The World’s Newest Country
“South Sudan Oyee!,” the national anthem for the world’s newest country, which declared its independence on Saturday, played on repeat this weekend in South Sudan’s capital, Juba. Blaring from the open windows of cars, on cellphone ringtones, and on television and radio, the lyrics implore patriots to “stand up in silence and respect, saluting our martyrs whose blood cemented our national foundation.”
It isn’t simply a dramatized historical reference. More than 2 million people died during the north-south civil war that ended only in 2005.
Six years later, Juba, a garrison town during the war that saw much fighting, played host to more than 30 heads of state and high-level delegations. Juba International Airport was closed to commercial aircraft, and planes were landing in six-minute intervals to accommodate all the VIP arrivals, who included U.N. Secretary-General Ban Ki-moon, U.S. Ambassador to the United Nations Susan Rice, Colin Powell, Chinese representative Jiang Weixin, Norwegian Crown Prince Haakon, and American evangelical leader Franklin Graham.
Strict security measures—picture a heavily armed soldier or policeman every five yards or so—created a tense environment that virtually cleared the streets of most civilians in the days leading up to independence.
But the stifled atmosphere lifted in a frenzy of blasting music and honking horns on Friday night as Southern Sudanese counted down to midnight. Wearing dresses, hats, and capes fashioned from South Sudan’s flag, people took to the lampless streets with whistles, candles, and flaming aerosol cans. Cars with windows down and pickups with generator-powered speakers played raucous music as they sped through the streets with celebrating passengers even dangling from their roofs and hoods. Headlights and the odd sparkler lit up the scene, and church bells rang out.
“We want you to make noise, to beat drums and play music,” said a government minister, explaining the plans for the independence weekend at a press conference. “But we don’t want you to shoot guns,” a warning relevant in a place long steeped in armed rebellion.
On Saturday, at a memorial for South Sudan’s rebel leader John Garang, who died in a helicopter crash months after the 2005 peace accord was signed, thousands jostled for a glimpse of the African leaders who arrived in a column of black Mercedeses and Range Rovers to participate in the independence ceremony, among them Zimbabwe’s President Robert Mugabe, South Africa’s Jacob Zuma, and Nigeria’s Goodluck Jonathan.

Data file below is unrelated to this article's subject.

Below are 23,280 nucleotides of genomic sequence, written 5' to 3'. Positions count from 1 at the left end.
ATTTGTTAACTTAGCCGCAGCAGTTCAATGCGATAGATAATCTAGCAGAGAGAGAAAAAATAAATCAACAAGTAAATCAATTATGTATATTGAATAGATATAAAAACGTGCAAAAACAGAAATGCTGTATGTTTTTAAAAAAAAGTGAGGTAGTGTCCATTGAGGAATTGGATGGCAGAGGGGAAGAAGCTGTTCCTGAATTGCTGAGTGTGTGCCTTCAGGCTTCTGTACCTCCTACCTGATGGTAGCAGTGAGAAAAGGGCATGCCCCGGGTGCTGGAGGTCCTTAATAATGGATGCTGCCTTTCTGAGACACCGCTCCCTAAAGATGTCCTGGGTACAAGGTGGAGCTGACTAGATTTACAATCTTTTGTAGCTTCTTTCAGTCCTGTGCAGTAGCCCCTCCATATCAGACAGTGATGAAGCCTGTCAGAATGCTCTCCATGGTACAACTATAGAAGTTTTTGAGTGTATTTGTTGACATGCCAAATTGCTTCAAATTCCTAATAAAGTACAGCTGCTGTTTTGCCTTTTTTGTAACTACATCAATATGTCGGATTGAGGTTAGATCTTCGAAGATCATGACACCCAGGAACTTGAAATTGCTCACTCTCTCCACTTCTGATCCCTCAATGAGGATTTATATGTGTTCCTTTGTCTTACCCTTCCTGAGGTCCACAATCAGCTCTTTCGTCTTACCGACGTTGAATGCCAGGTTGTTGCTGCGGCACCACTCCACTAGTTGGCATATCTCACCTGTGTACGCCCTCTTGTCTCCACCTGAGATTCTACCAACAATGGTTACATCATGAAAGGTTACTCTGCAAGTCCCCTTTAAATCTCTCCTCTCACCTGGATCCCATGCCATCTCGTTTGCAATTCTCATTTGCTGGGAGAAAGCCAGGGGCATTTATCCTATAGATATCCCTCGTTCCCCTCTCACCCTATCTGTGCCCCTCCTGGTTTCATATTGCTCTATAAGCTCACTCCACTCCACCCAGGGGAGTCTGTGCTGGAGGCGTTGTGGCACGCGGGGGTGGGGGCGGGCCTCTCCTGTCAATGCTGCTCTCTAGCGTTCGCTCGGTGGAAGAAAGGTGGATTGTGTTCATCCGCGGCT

The ecstatic spectators pressed forward against hundreds of soldiers and police in formation until the blazing midday sun began to subdue the crowd. Dozens succumbed to the heat and dehydration and had to be carried away on stretchers by the South Sudan Red Cross.
Meanwhile, on a platform elevated high above the fray, the new transitional Constitution was signed and the South Sudanese flag was hoisted as the Sudanese flag was lowered. Sudanese President Omar al-Bashir addressed his former countrymen/adversaries one last time, and South Sudan’s president, Salva Kiir, took the oath of office.
“I’m feeling well—I’m so excited because it was a dream that we never expected for a number of decades,” Thomas Wani, a member of Parliament, told The Daily Beast. “The people of southern Sudan suffered greatly, and we thank God that God has made [our independence] real.”
The challenges that lie ahead for the Republic of South Sudan are acute, and expectations are perhaps unrealistically high. Many of the most sensitive issues—the status of the contested region of Abyei, the location of the North and South’s long border, the sharing of oil that is largely found in the South but must be refined in the North—have not been settled. “Even on this day of jubilee we remain mindful of the challenges that await us,” said Ambassador Susan Rice shortly after the official declaration was made. “No true friend would offer false comfort. The path ahead will be steep.”
But through the weekend and the Monday national holiday, the mood was celebratory. Flag-adorned fans filled the freshly painted Juba stadium when the South Sudanese national soccer team faced off against a Kenyan team on Sunday night. South Sudan lost, but hope for the new country’s athletic prowess is certainly not lost. Scouts for the NBA are even in town for the independence with South Sudanese national and Chicago Bulls starter Luol Deng. “We may not be very good at football,” said the South Sudanese information minister to a group of journalists. “But I can assure you that when it comes to basketball, we will win.” South Sudan’s national basketball team will play against a Ugandan team tonight.